While the answer to the original question is "no", there is an options no one has mentioned.
When you use the @ sign, all PHP is doing is overriding the
error_reporting level and temporarily setting it to zero. You can use "
ini_restore('error_reporting');" to set it back to whatever it was before the @ was used.
This was useful to me in the situation where I wanted to write a convenience function to check and see if a variable was set, and had some other properties as well, otherwise, return a default value. But, sending an unset variable through caused a PHP notice, so I used the @ to suppress that, but then set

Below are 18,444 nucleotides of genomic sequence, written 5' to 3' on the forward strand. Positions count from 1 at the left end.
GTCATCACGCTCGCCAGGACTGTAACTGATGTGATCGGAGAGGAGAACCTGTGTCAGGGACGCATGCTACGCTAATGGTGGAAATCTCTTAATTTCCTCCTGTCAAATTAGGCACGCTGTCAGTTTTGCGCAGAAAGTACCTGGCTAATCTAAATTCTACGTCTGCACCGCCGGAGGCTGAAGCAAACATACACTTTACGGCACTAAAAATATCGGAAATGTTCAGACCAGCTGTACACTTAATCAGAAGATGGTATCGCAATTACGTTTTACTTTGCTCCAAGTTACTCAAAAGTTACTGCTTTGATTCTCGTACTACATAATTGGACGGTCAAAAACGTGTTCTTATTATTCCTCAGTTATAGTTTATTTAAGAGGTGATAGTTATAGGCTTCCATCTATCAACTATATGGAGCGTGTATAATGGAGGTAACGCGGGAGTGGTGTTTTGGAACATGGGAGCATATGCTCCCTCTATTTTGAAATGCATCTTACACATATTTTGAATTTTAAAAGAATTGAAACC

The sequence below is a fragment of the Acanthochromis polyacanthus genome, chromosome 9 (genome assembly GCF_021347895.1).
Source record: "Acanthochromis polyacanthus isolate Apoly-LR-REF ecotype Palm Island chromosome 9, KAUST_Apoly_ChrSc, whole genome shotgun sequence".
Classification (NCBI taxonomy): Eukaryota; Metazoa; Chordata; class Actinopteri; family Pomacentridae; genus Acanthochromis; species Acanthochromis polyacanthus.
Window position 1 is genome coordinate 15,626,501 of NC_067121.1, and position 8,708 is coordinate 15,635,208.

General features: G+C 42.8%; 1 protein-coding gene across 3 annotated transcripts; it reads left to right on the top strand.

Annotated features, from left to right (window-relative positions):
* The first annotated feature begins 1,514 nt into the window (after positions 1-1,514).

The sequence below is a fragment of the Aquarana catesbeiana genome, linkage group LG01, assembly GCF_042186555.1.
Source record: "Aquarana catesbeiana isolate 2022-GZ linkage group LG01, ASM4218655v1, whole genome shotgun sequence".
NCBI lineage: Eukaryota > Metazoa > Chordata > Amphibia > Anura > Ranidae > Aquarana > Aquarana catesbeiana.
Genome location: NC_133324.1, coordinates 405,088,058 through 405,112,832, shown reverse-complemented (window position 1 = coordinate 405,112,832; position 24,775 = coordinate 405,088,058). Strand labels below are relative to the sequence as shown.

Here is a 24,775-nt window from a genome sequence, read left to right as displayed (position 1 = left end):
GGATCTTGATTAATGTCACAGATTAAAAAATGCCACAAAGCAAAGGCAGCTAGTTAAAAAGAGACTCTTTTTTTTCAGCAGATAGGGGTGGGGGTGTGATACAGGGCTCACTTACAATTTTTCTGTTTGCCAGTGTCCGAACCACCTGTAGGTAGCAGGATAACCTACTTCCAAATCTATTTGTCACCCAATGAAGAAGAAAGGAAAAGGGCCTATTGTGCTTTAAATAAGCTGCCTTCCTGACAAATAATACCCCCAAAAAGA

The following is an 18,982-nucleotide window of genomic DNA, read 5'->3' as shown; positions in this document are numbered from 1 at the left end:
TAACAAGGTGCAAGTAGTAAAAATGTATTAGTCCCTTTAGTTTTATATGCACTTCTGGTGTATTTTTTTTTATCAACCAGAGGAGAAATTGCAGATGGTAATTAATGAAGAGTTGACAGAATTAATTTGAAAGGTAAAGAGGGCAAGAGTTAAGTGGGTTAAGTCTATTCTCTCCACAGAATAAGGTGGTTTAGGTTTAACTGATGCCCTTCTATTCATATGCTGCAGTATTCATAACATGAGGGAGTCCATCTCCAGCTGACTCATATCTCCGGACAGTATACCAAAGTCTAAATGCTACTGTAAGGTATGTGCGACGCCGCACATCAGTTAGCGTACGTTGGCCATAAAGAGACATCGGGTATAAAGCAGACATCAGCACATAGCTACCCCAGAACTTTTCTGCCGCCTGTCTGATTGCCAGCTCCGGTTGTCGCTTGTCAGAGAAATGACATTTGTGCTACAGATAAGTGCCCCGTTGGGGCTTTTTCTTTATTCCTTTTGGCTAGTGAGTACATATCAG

error_reporting back to the original value inside the function.
$var = @foo($bar);
if(is_set($test_var) && strlen($test_var))
So, in the case above, if
$bar is not set, I won't get an error when I call
foo() with a non-existent variable. However, I will get an error from within the function where I mistakenly typed
is_set instead of
This could be a useful option covering what the original question was asking in spirit, if not in actual fact.